This was considered by the progressive leader Veronica Mendoza, who advocated the defense of stability, recalling that the country had four presidents in three years.
The leader of Peru’s new co-ruling party has denounced the coup efforts of three far-right parties. (Photo: PL)
Progressive leader Veronica Mendoza asserted that the coup and anti-democratic attempt to oust Peruvian President Pedro Castillo has among its elements debts to justice and the treasury.
Joint ruling party leader Nuevo Peru denounced the coup efforts of three far-right parties, Fuerza Popular (FP), Renovación Popular (RP) and Avanza País and called to defend stability, recalling that the country has had four presidents in three years.
He also denounced that parties promoting the impeachment of the president likely do so because they have leaders who have problems with the law or who have debts due to unpaid taxes.
He said that “vacancies can be a smokescreen” to hide those problems.
Mendoza, without mentioning her name, alluded to Keiko Fujimori, for whom the prosecutor requested a 30-year prison sentence for money laundering and other crimes, and to Lopez Aliaga, who has a debt equivalent to nearly eight million dollars with the tax collection agency.
He noted that the aforementioned parties had generated chaos, violence and uncertainty and thus practically hijacked the country, claiming without evidence any fraud in the ballot which was won by Castillo of Fujimori on June 6.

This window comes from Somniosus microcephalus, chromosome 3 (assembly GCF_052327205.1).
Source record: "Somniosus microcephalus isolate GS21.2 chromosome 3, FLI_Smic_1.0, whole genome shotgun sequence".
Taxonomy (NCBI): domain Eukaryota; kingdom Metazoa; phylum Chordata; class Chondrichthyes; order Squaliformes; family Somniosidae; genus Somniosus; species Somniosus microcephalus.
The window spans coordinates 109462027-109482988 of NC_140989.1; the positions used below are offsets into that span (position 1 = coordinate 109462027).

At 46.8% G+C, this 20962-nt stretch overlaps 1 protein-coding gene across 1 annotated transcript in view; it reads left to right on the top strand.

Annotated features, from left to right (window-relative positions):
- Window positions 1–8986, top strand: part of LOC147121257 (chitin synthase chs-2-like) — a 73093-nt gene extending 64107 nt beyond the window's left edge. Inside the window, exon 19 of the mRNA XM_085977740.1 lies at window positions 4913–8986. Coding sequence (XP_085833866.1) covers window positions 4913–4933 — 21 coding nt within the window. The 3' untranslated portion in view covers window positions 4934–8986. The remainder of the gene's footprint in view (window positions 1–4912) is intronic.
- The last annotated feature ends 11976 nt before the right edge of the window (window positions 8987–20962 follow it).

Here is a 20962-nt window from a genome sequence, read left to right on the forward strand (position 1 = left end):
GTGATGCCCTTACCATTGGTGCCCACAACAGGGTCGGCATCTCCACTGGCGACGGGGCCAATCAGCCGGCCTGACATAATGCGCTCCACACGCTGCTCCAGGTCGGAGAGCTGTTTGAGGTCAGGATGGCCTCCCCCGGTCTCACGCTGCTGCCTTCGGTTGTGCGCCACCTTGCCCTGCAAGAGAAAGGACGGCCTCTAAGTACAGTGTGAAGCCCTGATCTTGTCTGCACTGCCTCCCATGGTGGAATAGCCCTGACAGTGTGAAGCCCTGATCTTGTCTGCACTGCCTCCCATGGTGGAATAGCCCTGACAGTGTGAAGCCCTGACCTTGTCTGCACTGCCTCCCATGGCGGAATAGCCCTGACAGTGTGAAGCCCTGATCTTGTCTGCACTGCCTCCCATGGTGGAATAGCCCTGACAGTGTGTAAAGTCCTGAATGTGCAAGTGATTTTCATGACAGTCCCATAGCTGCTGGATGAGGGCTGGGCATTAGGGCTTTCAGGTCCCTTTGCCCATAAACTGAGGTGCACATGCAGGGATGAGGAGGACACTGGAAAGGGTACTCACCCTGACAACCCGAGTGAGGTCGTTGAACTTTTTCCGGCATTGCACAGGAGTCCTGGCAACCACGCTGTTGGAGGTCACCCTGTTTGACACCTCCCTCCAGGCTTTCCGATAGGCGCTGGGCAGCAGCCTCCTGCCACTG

“From the first day of the Castillo government they started talking about the vacancy and now they are raising the issue in Parliament with a great deal of irresponsibility because they know very well that they do not have the votes let alone the support of the people,” she said. “It is enough to play with democracy, with the expectation of a people that all they want is for their powers to start working,” he said.
Mendoza noted that the right-wing forces are paving the way for a vacancy in reality as well, because weeks ago they managed to approve in Congress an unconstitutional amendment to the Magna Carta to reduce the possibility of the president raising the issue of confidence and breaching the balance of power. powers.
The constitutional demand for confidence in the cabinet entails the power to dissolve parliament if it is to be denied that it is contained in the constitution as a counterweight to the possibility of the legislature vacating the president for the vague and arbitrary cause of “permanent moral impotence.” . “
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